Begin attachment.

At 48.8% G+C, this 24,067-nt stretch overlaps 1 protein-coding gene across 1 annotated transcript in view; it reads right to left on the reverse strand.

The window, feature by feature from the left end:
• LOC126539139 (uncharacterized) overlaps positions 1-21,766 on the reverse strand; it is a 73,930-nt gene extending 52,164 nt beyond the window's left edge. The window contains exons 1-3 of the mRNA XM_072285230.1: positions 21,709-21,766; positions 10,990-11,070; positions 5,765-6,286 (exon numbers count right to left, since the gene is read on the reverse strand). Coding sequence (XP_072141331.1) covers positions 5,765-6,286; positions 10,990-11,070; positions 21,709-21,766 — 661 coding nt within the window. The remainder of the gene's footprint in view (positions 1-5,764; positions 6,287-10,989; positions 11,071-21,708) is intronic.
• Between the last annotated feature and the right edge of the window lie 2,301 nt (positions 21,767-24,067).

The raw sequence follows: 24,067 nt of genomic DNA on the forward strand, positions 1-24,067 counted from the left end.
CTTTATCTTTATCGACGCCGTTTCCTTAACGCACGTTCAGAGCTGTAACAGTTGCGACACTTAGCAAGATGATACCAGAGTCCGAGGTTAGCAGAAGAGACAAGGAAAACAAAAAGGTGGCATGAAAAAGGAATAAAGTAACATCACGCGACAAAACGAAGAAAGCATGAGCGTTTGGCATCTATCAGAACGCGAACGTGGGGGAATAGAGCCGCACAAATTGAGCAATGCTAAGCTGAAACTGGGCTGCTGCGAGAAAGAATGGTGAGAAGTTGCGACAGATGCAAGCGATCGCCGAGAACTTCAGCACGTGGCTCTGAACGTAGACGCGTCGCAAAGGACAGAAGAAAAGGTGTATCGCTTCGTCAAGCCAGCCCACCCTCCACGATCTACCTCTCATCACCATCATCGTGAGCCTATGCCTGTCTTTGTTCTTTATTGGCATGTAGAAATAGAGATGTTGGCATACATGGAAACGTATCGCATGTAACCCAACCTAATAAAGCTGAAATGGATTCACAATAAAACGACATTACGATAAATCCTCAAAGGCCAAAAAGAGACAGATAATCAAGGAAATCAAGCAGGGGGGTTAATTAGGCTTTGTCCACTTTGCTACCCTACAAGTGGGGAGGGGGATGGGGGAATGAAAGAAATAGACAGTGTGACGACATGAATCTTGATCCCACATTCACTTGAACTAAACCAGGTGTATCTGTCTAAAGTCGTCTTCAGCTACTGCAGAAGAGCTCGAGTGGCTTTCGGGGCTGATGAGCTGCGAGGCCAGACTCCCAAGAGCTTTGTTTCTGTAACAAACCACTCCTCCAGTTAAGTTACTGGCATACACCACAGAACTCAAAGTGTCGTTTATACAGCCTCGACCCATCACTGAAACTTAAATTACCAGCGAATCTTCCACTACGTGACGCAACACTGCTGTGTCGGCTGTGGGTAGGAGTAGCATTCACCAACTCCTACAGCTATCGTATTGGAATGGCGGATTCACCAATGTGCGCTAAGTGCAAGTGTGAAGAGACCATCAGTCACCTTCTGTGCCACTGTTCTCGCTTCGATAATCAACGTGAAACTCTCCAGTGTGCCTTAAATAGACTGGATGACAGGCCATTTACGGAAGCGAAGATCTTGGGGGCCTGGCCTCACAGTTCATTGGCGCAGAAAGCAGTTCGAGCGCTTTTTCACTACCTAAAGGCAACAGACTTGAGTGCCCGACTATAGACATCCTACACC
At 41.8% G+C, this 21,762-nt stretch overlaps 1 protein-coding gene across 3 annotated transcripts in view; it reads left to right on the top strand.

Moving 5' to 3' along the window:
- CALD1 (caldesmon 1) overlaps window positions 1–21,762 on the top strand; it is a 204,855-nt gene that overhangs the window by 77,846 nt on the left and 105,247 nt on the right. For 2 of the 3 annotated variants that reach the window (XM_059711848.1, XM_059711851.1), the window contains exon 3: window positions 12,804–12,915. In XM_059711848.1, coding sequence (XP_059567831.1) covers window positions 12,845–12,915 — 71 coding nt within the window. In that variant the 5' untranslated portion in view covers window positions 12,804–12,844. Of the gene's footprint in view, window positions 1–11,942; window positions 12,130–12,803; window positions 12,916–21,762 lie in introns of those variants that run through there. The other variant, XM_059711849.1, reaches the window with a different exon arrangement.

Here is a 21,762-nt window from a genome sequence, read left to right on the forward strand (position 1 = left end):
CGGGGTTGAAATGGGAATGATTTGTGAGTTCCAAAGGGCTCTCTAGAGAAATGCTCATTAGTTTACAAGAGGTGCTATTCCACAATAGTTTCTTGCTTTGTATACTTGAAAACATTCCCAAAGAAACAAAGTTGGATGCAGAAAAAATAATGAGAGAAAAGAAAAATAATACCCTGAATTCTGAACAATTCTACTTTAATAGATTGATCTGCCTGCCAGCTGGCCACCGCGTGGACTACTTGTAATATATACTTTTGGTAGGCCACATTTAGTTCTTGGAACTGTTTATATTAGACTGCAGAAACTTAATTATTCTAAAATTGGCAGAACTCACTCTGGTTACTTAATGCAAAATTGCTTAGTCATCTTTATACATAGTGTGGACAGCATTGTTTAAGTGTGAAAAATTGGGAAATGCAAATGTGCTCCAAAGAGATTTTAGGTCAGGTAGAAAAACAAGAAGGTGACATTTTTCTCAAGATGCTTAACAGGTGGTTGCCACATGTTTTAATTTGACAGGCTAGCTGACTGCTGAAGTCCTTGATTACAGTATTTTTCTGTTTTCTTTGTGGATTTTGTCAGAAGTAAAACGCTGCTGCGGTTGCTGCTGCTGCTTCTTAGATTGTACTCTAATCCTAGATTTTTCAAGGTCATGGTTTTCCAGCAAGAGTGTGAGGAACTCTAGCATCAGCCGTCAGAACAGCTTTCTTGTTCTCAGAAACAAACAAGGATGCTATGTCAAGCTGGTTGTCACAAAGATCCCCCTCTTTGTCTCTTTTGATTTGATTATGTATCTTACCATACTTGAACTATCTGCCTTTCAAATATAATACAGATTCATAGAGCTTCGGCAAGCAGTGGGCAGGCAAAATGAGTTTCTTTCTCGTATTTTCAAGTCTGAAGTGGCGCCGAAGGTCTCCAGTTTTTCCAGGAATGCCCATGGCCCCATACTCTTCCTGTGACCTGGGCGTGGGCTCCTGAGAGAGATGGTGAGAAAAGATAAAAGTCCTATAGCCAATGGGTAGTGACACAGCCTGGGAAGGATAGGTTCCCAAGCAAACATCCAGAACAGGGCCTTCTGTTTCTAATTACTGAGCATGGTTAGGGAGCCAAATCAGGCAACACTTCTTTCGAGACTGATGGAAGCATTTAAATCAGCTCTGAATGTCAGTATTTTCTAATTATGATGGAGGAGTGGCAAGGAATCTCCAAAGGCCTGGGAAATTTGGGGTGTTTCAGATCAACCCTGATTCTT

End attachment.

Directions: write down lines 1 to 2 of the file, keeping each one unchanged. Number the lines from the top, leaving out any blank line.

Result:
At 48.8% G+C, this 24,067-nt stretch overlaps 1 protein-coding gene across 1 annotated transcript in view; it reads right to left on the reverse strand.

The window, feature by feature from the left end: